As you can see from the array declaration and the initialization, we can create a new Car and a new Motorcycle and stick them right into the array together. This is only possible because they both implement the same interface. Read the in-code comments to see how I have implemented the functions and tied them to the interface.
I have first created the interface definition called WheelNumber and say that it has one function called numberOfWheels. It has no body, just the function signature. That is all that is required because the body of those functions could be unique for each class and defined in each class. Indeed our car class returns 4 while the motorcycle returns 2.
Second I have told each class that it is to implement that interface by using the “implements” keyword.
Lastly, I have created the function (numberOfWheels) matching the exact signature of the interface except I also specify “implements WheelNumber.numberOfWheels” to let the compiler know that this function is to be used in its bond with the interface definition. The contract between each object and the interface is then complete. We have our bit setup for each screw.
So after loading up the array with two cars and two motorcycles, I can then loop through the array. Since all objects in this array implement the numberOfWheels function, that is the only function guaranteed to be there. So it is the only function I have access to in the loop. Intellisense will only show that one function and nothing else.
Upon execution, it will return the proper number of wheels for each object. If the underlying object is a Car it will return the number 4 and if it is a motorcycle, it will return 2. Each line is then added to a textbox I have setup so that it will show the first object having 4 wheels, the second and third objects having 2 wheels and the last having 4 wheels.
What advantage does this provide? Well imagine that you changed out a Car for a motorcycle in the array… no code would break. Lets say later I created a new object like a tricycle. As long as it implements WheelNumber as an interface I can introduce it into the array without changing anything else.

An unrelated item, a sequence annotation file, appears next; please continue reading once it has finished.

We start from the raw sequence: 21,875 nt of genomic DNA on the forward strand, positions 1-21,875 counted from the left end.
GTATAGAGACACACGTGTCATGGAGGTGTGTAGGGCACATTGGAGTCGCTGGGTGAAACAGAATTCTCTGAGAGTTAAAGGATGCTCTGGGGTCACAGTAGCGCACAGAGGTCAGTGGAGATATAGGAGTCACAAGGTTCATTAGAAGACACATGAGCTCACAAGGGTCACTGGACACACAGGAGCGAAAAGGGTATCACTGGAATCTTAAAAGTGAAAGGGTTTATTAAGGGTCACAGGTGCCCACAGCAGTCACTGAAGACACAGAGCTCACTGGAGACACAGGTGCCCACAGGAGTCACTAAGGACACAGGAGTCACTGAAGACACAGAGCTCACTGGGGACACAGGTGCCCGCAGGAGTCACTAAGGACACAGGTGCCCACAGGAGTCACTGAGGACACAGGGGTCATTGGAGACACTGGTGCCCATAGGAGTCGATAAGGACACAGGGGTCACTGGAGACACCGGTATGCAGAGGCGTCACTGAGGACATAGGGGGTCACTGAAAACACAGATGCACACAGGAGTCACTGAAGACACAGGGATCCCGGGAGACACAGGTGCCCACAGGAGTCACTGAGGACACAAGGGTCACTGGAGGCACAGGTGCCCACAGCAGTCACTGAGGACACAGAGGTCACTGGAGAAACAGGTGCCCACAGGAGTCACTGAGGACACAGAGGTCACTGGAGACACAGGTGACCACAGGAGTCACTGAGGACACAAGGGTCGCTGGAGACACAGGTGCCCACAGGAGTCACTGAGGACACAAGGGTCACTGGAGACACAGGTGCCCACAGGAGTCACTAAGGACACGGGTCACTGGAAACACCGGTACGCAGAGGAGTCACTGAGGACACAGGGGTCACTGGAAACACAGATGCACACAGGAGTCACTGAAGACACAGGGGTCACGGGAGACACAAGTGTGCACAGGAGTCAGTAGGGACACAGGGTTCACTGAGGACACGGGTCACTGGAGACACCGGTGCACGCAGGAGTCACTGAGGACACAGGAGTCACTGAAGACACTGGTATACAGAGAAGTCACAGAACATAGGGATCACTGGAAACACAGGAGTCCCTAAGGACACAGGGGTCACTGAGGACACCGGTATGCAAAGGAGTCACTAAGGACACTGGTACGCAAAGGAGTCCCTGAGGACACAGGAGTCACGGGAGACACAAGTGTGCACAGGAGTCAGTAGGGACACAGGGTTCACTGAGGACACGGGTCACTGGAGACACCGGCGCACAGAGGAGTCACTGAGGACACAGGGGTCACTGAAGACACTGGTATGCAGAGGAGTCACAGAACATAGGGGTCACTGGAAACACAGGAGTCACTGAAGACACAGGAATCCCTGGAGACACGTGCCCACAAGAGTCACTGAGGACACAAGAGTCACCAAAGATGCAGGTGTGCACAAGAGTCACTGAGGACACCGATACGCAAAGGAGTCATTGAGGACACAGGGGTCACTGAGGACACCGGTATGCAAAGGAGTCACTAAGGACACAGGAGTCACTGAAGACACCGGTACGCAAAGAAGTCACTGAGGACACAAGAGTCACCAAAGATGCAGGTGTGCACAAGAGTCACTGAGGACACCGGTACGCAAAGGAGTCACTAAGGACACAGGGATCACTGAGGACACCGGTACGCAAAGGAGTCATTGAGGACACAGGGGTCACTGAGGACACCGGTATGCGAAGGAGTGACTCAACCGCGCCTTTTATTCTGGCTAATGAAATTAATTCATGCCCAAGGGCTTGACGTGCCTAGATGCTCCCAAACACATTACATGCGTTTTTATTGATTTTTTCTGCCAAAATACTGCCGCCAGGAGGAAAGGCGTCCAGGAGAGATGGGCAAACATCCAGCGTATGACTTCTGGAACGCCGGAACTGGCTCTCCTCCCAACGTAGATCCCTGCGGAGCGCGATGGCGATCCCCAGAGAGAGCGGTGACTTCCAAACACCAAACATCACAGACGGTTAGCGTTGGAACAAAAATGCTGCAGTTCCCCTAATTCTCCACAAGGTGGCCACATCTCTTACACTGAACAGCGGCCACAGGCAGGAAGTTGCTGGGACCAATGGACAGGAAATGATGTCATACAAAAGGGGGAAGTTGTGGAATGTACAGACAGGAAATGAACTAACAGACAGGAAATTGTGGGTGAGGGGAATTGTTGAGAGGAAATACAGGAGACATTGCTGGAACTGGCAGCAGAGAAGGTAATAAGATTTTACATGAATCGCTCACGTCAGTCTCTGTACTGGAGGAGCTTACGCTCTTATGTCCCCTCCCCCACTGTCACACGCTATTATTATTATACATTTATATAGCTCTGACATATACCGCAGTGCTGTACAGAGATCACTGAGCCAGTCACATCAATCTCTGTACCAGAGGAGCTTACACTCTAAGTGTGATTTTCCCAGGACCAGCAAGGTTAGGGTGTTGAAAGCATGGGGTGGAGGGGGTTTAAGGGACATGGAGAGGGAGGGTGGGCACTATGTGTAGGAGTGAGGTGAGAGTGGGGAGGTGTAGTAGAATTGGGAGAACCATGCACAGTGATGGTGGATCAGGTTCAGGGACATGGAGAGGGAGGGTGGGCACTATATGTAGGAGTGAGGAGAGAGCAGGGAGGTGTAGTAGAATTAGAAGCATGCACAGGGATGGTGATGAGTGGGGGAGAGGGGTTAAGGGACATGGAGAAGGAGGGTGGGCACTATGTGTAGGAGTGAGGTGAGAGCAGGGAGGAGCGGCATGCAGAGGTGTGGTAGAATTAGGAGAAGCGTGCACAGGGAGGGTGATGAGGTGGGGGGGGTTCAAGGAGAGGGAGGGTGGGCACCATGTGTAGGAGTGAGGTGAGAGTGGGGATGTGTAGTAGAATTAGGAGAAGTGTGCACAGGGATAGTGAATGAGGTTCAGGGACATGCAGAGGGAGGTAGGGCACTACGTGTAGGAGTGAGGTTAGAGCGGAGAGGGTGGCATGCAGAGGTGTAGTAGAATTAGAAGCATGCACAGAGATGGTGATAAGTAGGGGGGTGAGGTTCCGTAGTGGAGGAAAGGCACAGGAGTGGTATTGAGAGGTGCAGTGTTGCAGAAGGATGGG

In a more useful example imagine that the object was a database like SQL Server. We have an interface for allowing our program code to send queries to the database without knowing what kind of database it is dealing with. Then when we change to Oracle, we don’t have to change any application code. It still doesn’t know what database it is dealing with “under the hood”. It makes our code more robust and easier to maintain as well as grants us some flexibility in dealing with several different objects based on their similarities. All this without really knowing what kind of objects we are dealing with underneath the interface… nor do we care.
I hope my example of the screwdriver with different bits helped give you an idea of interfaces and the concept behind them. Always think of the interface itself as the bit, the screws are the underlying objects and the screwdriver handle as the system (be it a class or subsystem) that wants to act on various kinds of screws without knowing what kind of screw it is acting on.
And when they say “contract” in the books, just remember the bit “guaranteeing” the square end of the bit to be there, despite the screw being acted on. The handle can always rely on that square end being there… and take comfort in that *siggggggh*.
Thanks for reading! 🙂